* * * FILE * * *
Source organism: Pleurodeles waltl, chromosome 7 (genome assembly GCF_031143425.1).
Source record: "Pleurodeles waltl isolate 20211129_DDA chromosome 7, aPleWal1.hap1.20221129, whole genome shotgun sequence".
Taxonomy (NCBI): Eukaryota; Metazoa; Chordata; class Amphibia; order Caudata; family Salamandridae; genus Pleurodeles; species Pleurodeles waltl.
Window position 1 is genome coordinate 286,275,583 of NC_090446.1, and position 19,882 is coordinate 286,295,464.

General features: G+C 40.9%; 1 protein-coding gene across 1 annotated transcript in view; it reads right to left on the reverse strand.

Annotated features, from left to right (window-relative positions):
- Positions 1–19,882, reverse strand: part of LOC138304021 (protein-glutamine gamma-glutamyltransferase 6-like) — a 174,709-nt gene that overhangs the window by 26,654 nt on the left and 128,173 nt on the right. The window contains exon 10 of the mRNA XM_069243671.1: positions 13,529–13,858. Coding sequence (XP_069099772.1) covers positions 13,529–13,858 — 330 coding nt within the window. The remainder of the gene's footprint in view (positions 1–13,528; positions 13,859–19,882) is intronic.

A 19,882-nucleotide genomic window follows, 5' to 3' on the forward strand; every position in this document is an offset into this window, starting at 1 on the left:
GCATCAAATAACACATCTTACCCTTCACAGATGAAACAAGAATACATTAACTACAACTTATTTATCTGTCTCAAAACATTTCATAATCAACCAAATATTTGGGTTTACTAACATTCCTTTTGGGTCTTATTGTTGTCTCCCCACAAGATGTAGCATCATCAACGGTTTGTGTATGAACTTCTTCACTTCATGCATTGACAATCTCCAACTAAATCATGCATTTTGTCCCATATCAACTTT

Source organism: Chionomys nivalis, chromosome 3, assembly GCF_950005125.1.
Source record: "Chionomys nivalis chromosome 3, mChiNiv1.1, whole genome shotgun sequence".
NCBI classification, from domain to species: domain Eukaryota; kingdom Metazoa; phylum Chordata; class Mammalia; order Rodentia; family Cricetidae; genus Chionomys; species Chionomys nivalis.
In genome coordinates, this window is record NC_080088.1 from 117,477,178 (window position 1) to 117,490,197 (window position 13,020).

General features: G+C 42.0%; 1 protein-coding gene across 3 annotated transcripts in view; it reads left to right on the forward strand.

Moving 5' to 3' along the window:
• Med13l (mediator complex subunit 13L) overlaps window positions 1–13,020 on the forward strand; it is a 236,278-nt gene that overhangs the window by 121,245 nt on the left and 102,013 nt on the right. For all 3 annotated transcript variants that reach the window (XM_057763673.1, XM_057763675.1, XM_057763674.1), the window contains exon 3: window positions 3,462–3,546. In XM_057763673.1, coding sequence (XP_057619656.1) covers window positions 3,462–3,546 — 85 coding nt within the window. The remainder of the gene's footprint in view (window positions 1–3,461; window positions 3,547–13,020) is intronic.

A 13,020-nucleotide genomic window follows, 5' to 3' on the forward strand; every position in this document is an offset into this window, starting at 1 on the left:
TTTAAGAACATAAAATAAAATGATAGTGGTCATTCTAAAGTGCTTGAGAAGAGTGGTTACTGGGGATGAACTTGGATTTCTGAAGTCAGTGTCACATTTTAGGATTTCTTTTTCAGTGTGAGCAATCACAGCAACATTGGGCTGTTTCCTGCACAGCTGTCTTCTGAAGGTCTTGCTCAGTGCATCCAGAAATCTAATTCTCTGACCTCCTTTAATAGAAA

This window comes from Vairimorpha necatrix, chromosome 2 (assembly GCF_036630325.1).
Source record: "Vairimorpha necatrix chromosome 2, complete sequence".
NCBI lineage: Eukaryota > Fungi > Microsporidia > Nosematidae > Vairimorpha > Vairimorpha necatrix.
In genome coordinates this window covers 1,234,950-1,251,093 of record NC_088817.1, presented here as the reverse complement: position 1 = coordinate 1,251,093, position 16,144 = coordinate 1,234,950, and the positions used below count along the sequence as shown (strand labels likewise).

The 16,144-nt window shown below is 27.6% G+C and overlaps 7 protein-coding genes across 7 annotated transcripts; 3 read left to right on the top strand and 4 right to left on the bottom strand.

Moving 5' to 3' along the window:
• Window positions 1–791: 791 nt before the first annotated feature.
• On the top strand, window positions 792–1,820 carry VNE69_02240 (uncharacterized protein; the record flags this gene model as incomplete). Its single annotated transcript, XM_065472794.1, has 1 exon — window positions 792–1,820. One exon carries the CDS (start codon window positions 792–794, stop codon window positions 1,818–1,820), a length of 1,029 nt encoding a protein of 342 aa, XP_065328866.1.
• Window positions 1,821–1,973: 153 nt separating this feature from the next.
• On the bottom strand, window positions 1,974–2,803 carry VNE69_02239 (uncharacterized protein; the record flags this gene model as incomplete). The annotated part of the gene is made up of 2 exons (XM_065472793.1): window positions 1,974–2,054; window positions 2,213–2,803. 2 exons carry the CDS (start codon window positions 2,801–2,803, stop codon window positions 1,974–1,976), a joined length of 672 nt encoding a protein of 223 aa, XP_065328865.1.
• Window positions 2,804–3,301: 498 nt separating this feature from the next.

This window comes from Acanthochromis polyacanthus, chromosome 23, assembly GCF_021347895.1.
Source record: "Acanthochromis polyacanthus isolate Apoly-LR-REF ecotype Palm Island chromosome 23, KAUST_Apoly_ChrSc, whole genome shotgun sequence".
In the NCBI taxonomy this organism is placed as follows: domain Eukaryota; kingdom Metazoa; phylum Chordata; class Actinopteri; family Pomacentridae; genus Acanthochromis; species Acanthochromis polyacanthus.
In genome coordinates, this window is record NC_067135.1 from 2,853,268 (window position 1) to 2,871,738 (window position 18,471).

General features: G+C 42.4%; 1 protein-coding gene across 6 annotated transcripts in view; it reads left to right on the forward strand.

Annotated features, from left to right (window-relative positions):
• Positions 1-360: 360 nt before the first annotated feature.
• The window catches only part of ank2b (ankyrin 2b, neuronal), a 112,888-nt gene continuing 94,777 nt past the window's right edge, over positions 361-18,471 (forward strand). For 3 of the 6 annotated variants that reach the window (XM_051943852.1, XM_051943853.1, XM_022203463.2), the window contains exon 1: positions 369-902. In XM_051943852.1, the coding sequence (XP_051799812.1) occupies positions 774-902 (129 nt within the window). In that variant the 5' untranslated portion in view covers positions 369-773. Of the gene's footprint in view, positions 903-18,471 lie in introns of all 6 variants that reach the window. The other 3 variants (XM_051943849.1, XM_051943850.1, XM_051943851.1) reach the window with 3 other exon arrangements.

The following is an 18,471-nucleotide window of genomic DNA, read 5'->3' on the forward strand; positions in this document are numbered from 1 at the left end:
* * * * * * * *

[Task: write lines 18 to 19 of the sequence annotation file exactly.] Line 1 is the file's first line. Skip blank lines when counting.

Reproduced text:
TTTAAGAACATAAAATAAAATGATAGTGGTCATTCTAAAGTGCTTGAGAAGAGTGGTTACTGGGGATGAACTTGGATTTCTGAAGTCAGTGTCACATTTTAGGATTTCTTTTTCAGTGTGAGCAATCACAGCAACATTGGGCTGTTTCCTGCACAGCTGTCTTCTGAAGGTCTTGCTCAGTGCATCCAGAAATCTAATTCTCTGACCTCCTTTAATAGAAA

This window comes from Vairimorpha necatrix, chromosome 2 (assembly GCF_036630325.1).